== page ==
Review of 2 week cruise to Baltic on Celebrity Eclipse:
Southampton Zeebrugge Warnemunde Stockholm Helsinki- St Petersburg Tallinn Copenhagen Southampton
Our cruise history is not that extensive, this was only cruise number six, but we had previously sailed on Eclipse's older sister ship (Solstice) on an Eastern Med itinerary in 2009. So all the features (and quirks) of the ship soon returned to us after a few hours on board.
But our most recent trip was across the Atlantic to New York on the QM2 last December. Thus it was that experience that was most prominently in our mind when weighing up the pros & cons of the Celebrity offering.
The ship was completely full for this cruise. So around 2800 passengers. A large mix of nationalities and ages. The majority were British (as would be expected on a cruise ex-UK) but several hundred Americans as well. Somewhat more surprising (well to me anyway) was that we were told that there were over 400 Mexicans on board, so Spanish speakers were certainly in evidence as you walked round the ship.
Not completely sure on how many children were on board, but believe it was around 4-500, which once again is what you'd expect at the height of the summer holiday season, but probably less than you'd get on an equivalent Mediterranean cruise.
Very quick and straightforward (certainly compared to P&O and Cunard previously at Southampton) and we were on board by 1.30pm having dropped the car off less than an hour previously.
Handed a complimentary glass of fizz as we boarded which was a nice touch, and then left to find our way to our cabins (which were ready by that time).
One comment: The Safety drill I thought was far from slick considering the crew have to do it every 2 weeks. Obviously most of the passengers have cruised before so know the routine but it all seemed very perfunctory.
Cabins: We had 2 balcony cabins on the Hump (8267 & 8269) which we'd picked because they had good views fore & aft, and were also very convenient for the main lifts, which must have saved us several miles of walking over the 2 weeks. (Very handy for example to be able to get into the Oceanview Cafe in less than a minute to be able to bring a drink and a snack back). (The lifts are divided from the cabin corridor by another wall so there in no noise at all (in the cabin) from either the lifts or the Central Atrium area in general).
We were 5 people spread between the 2 cabins, so obviously space was a little tight but not uncomfortably so. (We've always travelled before with 4 to one cabin, so this was definitely a step up for us this time!) But storage space was adequate and we appreciated the cupboards above the bed, as well as the space under the bed for storing suitcases and bags. The bathroom is one of Celebrity's strong points (especially the shower which is far larger than average) and it's glass fronted cupboards (and clear shower door) give it a very attractive feel.
Having the balcony was a big plus point on this cruise (where the weather was kind to us and the scenery, especially approaching Stockholm, magnificent), and having adjacent cabins we were able to get the divider opened up between the balconies which was well worth doing as it gave us a much larger space to use. The furniture (2 reclinable chairs & table) supplied is also attractive, and definitely a step up from the plastic stuff I believe you get on other cruise lines)
This is a big ship and with over 4000 passengers & crew on board you would expect it to feel crowded. But I have to say at most times this isn't the case and it's easy to find a quiet spot inside or out. (Although I say quiet, but one slight niggle with Celebrity is their insistence on background music being constantly played in all areas. I think this is something they should cut back on.)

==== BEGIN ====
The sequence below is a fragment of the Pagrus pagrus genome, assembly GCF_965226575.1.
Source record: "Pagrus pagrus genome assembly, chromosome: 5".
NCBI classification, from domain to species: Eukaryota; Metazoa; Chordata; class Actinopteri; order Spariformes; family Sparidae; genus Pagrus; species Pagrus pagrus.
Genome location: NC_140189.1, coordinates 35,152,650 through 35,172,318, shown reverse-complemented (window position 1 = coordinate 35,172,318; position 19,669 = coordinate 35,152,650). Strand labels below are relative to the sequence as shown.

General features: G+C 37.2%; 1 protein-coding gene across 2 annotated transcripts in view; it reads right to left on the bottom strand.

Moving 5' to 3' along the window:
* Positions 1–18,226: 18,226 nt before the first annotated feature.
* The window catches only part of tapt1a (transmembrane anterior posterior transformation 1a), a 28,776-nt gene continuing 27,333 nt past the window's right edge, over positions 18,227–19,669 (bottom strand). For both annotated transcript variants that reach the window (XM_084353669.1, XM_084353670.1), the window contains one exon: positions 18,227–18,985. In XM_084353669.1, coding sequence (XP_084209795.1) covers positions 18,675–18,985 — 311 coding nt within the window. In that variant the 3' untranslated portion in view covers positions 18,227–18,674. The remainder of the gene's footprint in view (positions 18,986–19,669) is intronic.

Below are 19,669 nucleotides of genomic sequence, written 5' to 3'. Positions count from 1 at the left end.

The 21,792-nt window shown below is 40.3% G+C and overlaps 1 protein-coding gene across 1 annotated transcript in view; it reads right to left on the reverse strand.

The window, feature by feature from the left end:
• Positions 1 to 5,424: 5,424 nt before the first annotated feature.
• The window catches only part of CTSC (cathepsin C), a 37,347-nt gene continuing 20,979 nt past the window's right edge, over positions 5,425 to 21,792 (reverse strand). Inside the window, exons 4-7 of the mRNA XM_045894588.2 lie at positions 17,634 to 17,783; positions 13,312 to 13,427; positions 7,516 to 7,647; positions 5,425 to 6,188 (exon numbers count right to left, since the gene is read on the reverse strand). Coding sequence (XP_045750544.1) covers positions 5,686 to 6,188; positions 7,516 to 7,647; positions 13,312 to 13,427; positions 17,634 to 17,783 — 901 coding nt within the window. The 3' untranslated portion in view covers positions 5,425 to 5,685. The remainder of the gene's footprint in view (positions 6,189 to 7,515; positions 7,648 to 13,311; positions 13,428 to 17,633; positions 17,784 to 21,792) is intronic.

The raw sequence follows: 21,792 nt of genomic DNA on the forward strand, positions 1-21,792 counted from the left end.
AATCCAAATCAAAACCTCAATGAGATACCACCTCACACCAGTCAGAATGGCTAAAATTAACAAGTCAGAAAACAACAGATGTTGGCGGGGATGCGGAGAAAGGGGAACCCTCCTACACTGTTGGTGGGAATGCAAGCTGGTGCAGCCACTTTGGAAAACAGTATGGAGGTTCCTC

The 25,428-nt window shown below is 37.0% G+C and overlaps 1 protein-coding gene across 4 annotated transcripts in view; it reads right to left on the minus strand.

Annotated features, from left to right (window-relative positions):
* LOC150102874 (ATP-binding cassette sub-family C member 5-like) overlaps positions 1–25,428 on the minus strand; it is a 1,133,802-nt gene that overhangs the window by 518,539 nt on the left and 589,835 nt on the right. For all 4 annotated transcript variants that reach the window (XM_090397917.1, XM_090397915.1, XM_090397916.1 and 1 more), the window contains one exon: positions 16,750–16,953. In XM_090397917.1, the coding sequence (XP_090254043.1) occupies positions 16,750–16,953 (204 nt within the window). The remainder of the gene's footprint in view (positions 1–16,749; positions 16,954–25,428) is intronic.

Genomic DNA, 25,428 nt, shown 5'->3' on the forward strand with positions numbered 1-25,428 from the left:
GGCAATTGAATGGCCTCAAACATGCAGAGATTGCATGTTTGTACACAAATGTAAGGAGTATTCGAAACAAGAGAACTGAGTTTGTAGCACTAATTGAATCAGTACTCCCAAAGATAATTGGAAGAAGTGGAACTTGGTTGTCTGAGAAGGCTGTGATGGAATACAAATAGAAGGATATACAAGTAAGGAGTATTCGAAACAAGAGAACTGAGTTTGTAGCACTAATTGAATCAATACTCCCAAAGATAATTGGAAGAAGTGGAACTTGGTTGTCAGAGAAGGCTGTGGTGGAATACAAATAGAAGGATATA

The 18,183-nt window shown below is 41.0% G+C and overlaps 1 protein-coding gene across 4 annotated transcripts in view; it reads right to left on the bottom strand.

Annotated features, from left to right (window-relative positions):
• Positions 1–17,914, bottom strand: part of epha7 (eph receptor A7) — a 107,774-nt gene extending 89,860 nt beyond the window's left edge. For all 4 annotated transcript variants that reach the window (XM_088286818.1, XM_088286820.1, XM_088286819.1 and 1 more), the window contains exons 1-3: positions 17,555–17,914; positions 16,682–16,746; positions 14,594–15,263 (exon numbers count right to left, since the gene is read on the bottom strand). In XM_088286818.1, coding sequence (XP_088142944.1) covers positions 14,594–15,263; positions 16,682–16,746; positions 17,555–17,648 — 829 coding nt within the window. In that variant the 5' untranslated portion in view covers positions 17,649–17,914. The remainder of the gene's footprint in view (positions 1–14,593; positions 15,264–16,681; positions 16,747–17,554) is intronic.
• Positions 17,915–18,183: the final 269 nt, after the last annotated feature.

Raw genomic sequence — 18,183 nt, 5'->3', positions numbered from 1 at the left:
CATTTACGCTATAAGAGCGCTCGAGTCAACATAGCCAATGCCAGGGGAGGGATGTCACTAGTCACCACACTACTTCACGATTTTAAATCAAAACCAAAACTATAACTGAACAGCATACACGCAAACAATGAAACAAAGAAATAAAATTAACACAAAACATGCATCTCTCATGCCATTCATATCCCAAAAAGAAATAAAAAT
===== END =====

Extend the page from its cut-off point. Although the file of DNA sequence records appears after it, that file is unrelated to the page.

The only pinch points are the elevators at peak times, but even then you rarely had to wait more than a minute or two.
Eclipse is an attractive ship on the inside. It is not overly glitzy and the vast amount of original art spread around makes adds interest to the stairwells and walls. (I especially liked the Jeff Koons Scottie dog in the Ensemble Lounge and the video loop of the Diving ladies in the Ocean View Cafe).
The central atrium (and associated bars & cafes) works well, and the theatre is impressive with good sightlines (unless you end up behind one of the few pillars!)
The secondary entertainment space (Celebrity Central) is less attractive as it has to fulfil a number of functions (Talks, Quizes, Film showings) and so therefore comes across as a fairly bland functional space. I missed the dedicated cinema that QM2 had.
Outside the ship (to my eyes at least) is much less attractive. I really miss the wraparound Promenade deck, as I like to be able to completely walk around the deck outside. (Eclipse's deck 5 outside space is mostly obscured by lifeboats and doesn't go round the bow or stern). The jogging track on Deck 12 doesn't really fulfil the same function as it snakes its way between the sun loungers!. I know a dedicated Promenande desk seems to be a dying breed that doesn't get built into the newer ships but I still think it's a pity.
The outdoor pools are fairly small on Eclipse, and they were often full. The indoor poll (being Adults only) was much quieter.
I like the (much discussed) Lawn on the top decks, and enjoyed both playing Boules on it and sitting on it (wrapped in a rug!) listening to the Jazz band one night as we left port.
We were on First Sitting in the Moonlight Sonata MDR, and ate there all but 2 nights. The food was of a high standard although we all felt that the ratio of meat to vegetables was somewhat skewed to the former. Hence we ended up ordering main side dishes to supplement what was missing form the main entrees. Overall we felt that it wasn't quite up to the standards of Cunard last year. The service however from our two waiters (Havesh & Ramon) was excellent. They rapidly learnt both our names and our likes & dislikes (Coke & Juice for our boys for example appeared without asking each evening). I should also mention our excellent sommelier Ronaldo - who as well as his normal wine duties was also a whiz at magic tricks which he demonstrated at the end of the meal most evenings.